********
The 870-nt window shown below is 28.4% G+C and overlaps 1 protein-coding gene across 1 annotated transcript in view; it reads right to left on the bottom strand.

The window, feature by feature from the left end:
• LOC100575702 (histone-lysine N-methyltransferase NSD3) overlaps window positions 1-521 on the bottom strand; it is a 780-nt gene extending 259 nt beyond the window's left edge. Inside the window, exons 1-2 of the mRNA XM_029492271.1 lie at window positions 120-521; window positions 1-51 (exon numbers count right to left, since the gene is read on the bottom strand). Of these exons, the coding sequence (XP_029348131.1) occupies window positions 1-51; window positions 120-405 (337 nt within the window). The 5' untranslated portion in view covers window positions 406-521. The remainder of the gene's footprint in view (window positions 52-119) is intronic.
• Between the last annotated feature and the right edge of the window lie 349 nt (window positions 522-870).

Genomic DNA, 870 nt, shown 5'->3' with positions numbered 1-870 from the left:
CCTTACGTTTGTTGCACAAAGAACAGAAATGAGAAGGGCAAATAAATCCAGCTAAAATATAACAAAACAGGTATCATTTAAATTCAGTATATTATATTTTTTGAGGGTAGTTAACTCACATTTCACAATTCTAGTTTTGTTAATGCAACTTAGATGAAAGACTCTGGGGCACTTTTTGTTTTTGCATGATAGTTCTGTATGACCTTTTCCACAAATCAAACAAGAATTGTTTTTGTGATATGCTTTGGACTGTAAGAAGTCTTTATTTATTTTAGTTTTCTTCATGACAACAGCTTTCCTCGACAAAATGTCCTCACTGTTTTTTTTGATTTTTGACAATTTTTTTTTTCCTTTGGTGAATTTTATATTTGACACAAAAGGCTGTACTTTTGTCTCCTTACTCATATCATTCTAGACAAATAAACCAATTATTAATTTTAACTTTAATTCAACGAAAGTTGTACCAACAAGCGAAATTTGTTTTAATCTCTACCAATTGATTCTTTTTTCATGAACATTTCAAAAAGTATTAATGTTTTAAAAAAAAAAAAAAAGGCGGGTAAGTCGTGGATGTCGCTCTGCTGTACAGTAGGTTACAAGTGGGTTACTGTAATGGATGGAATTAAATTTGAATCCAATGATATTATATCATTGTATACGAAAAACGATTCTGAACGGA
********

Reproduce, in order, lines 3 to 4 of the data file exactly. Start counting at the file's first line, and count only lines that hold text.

• LOC100575702 (histone-lysine N-methyltransferase NSD3) overlaps window positions 1-521 on the bottom strand; it is a 780-nt gene extending 259 nt beyond the window's left edge. Inside the window, exons 1-2 of the mRNA XM_029492271.1 lie at window positions 120-521; window positions 1-51 (exon numbers count right to left, since the gene is read on the bottom strand). Of these exons, the coding sequence (XP_029348131.1) occupies window positions 1-51; window positions 120-405 (337 nt within the window). The 5' untranslated portion in view covers window positions 406-521. The remainder of the gene's footprint in view (window positions 52-119) is intronic.
• Between the last annotated feature and the right edge of the window lie 349 nt (window positions 522-870).